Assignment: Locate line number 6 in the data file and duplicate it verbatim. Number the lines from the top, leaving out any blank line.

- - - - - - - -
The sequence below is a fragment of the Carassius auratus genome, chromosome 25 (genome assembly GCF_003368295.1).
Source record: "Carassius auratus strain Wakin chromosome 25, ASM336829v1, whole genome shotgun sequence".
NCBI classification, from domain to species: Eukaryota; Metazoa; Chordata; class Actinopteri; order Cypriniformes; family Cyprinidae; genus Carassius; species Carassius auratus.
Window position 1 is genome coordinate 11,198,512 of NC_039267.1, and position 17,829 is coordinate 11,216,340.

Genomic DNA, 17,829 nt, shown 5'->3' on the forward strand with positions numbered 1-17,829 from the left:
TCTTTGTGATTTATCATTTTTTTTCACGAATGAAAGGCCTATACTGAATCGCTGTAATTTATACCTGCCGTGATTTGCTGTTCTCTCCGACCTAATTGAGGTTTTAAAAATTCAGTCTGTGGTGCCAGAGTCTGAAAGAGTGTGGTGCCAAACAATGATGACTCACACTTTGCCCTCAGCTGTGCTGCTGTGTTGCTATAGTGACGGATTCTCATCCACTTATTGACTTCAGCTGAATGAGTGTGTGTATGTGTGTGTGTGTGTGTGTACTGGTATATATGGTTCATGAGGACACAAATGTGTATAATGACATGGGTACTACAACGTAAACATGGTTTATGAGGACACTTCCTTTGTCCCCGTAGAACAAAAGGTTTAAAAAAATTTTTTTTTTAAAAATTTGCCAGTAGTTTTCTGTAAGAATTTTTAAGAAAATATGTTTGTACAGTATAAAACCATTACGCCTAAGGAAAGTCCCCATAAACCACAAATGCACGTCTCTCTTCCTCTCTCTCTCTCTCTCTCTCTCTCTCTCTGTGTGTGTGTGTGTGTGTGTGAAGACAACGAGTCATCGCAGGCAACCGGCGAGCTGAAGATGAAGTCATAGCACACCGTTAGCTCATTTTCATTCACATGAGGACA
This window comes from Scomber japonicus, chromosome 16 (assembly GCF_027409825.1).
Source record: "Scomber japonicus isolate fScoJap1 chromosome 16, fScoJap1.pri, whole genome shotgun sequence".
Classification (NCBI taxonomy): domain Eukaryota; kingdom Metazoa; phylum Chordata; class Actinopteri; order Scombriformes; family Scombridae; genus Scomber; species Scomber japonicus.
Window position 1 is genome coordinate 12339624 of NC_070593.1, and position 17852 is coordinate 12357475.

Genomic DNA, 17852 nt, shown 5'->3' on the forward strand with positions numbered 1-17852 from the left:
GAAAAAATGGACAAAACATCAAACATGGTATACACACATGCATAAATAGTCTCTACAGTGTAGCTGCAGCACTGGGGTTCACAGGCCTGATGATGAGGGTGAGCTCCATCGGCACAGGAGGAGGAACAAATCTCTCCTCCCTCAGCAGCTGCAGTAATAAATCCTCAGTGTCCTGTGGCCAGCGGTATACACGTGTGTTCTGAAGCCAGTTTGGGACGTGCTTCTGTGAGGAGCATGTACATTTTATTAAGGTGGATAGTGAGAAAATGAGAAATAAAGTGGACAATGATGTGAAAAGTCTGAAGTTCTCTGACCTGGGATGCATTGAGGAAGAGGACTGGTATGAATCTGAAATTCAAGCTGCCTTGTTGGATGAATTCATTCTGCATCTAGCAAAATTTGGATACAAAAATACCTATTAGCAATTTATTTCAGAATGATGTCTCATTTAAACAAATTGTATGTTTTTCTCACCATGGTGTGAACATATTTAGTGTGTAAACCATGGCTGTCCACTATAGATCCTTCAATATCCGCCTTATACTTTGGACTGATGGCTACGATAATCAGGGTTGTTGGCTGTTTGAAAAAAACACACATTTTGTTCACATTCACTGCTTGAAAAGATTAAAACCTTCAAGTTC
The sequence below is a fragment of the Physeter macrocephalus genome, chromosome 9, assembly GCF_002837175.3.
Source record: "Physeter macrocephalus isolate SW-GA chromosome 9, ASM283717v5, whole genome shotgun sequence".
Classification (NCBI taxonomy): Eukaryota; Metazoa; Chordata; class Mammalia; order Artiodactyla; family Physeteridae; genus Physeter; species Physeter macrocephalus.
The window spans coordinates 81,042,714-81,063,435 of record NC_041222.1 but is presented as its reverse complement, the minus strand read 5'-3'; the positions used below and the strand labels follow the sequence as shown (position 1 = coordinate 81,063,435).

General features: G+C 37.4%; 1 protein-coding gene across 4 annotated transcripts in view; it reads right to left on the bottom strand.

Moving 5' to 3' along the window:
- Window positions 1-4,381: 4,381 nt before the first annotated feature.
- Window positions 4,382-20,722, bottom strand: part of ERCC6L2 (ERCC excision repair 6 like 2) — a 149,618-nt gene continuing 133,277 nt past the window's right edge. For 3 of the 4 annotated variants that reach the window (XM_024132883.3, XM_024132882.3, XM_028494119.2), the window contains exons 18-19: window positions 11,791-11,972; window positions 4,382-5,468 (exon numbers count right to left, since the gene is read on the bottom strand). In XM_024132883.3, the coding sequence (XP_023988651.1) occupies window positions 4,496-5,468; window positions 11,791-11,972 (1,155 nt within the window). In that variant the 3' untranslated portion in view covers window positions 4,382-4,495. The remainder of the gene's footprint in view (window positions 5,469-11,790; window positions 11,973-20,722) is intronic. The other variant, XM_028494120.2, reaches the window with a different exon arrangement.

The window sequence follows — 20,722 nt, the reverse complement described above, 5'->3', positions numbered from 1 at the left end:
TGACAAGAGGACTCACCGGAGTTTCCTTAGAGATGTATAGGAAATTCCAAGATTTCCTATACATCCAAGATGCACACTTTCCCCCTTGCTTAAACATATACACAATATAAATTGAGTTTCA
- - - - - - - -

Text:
TCTTTGTGATTTATCATTTTTTTTCACGAATGAAAGGCCTATACTGAATCGCTGTAATTTATACCTGCCGTGATTTGCTGTTCTCTCCGACCTAATTGAGGTTTTAAAAATTCAGTCTGTGGTGCCAGAGTCTGAAAGAGTGTGGTGCCAAACAATGATGACTCACACTTTGCCCTCAGCTGTGCTGCTGTGTTGCTATAGTGACGGATTCTCATCCACTTATTGACTTCAGCTGAATGAGTGTGTGTATGTGTGTGTGTGTGTGTGTACTGGTATATATGGTTCATGAGGACACAAATGTGTATAATGACATGGGTACTACAACGTAAACATGGTTTATGAGGACACTTCCTTTGTCCCCGTAGAACAAAAGGTTTAAAAAAATTTTTTTTTTAAAAATTTGCCAGTAGTTTTCTGTAAGAATTTTTAAGAAAATATGTTTGTACAGTATAAAACCATTACGCCTAAGGAAAGTCCCCATAAACCACAAATGCACGTCTCTCTTCCTCTCTCTCTCTCTCTCTCTCTCTCTCTCTGTGTGTGTGTGTGTGTGTGTGAAGACAACGAGTCATCGCAGGCAACCGGCGAGCTGAAGATGAAGTCATAGCACACCGTTAGCTCATTTTCATTCACATGAGGACA